V: Do you ever think about going out of the skate community and working on movies and stuff?

J: Yeah. I used to think of it a lot. Who knows, I might do that someday, I don't know. But obviously, I love doing this. The past five videos I've done, I swore it's definitely the last one. I know a lot of filmers who have retired at age 25/26 years old. I always think it's going to be my last video and then I'll end up filming with some skater I've never filmed before or something will happen and it lights that fire again. It's like, okay, just one more. One more.

V: Where do you want to bring your brand? What's the future for Picture Show?

J: With Picture Show, it's like, we're still shaping the feeling, you know? Trying to build the experience that the brand is supposed to bring to people. I just want people to appreciate and get stoked on the team and we want to give everybody the feeling that we're trying to create. Any artist or painter, they just want people to experience their work. I guess it's the same thing, I just want to work with the skaters and artists to help create a new experience or a new world and for people to experience it and appreciate it. We have the right team and the right artists and it just all happened organically. I just hope it keeps going that way, not forcing it and letting it grow organically. Every rad brand has had those first 2-3 years where it really blossoms and exposes the world to a new experience. So hopefully we'll get there too and we'll just get to keep making fun projects and creating rad experiences for the team and all of us involved.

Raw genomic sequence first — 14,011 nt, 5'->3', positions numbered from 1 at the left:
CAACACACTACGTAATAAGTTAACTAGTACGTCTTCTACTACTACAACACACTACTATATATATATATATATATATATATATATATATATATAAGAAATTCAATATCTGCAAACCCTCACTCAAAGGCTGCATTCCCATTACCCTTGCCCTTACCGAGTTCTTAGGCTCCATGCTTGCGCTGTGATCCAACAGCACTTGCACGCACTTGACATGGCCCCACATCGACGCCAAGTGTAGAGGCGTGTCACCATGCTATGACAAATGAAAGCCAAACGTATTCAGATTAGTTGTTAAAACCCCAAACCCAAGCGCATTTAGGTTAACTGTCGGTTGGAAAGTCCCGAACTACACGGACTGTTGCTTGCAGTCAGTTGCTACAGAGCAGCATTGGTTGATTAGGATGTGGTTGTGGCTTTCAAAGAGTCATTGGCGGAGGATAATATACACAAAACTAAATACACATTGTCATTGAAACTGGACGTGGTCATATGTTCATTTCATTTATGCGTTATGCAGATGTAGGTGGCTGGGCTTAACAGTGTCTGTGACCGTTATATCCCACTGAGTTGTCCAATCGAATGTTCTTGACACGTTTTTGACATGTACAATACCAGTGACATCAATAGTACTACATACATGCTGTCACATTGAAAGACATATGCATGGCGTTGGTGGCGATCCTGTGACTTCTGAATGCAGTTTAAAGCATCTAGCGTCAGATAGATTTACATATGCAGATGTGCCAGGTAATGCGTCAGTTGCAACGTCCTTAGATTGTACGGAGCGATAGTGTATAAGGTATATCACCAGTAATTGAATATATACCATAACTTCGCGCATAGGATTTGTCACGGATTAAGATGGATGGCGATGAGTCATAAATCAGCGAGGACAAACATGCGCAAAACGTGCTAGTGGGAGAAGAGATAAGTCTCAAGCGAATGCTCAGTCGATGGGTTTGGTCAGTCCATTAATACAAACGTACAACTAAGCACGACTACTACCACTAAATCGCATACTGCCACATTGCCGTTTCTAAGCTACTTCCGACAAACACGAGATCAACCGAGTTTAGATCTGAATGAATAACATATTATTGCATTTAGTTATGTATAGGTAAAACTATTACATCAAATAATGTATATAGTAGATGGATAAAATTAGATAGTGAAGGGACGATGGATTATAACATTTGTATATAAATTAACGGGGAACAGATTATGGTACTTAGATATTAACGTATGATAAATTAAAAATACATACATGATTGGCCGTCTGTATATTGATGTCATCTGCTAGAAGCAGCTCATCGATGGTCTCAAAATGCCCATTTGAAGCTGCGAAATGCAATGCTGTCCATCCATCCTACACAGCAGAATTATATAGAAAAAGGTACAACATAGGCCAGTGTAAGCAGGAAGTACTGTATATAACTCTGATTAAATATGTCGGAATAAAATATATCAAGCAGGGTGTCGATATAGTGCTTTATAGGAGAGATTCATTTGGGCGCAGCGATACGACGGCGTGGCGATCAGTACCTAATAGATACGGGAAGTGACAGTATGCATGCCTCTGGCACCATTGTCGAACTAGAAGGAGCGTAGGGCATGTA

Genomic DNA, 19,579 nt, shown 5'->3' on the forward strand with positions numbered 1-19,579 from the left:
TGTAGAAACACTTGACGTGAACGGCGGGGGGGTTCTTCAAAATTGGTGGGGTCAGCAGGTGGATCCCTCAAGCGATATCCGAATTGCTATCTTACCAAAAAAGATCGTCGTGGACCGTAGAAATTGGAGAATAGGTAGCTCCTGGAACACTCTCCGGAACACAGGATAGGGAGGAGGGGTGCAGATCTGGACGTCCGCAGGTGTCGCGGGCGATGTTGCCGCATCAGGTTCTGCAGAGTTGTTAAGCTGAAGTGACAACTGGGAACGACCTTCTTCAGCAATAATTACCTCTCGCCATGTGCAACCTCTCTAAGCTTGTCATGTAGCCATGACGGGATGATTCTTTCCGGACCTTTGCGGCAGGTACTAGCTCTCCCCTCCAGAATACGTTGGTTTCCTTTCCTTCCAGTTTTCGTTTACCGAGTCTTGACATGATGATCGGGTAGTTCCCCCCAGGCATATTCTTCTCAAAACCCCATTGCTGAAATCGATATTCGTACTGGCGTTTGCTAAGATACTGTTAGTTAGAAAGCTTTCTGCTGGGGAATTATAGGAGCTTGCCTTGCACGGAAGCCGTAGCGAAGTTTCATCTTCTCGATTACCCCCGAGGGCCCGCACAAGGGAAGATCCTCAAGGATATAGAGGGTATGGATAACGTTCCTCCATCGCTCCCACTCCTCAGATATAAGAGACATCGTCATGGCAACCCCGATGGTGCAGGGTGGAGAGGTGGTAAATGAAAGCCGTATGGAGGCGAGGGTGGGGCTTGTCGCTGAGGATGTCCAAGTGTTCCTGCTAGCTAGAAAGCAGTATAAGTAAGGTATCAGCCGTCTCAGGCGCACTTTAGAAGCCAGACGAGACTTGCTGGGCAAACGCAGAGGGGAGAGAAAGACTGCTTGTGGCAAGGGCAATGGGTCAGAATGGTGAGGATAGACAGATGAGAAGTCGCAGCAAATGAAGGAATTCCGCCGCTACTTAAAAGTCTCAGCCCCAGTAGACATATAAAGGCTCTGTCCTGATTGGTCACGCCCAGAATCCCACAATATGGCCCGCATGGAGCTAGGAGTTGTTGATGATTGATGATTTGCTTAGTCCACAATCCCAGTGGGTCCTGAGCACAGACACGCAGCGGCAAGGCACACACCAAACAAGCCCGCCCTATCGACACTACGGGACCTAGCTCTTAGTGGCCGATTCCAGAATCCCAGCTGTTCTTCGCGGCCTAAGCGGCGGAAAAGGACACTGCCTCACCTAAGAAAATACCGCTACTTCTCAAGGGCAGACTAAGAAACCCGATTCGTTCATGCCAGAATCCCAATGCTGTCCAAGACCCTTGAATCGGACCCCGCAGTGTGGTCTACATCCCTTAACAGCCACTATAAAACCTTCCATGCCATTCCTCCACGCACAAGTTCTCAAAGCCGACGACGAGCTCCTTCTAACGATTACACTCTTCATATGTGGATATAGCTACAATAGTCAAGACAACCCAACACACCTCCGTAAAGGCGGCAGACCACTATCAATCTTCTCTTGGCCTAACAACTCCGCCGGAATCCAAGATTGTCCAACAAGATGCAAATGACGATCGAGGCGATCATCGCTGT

Josh Stewart
@mystaticlife
@pictureshowstudios

Born in Florida. Known for his Static series, he's a renowned videographer and the owner of Theories of Atlantis, home to many small brands. He currently runs Picture Show and works on various video projects.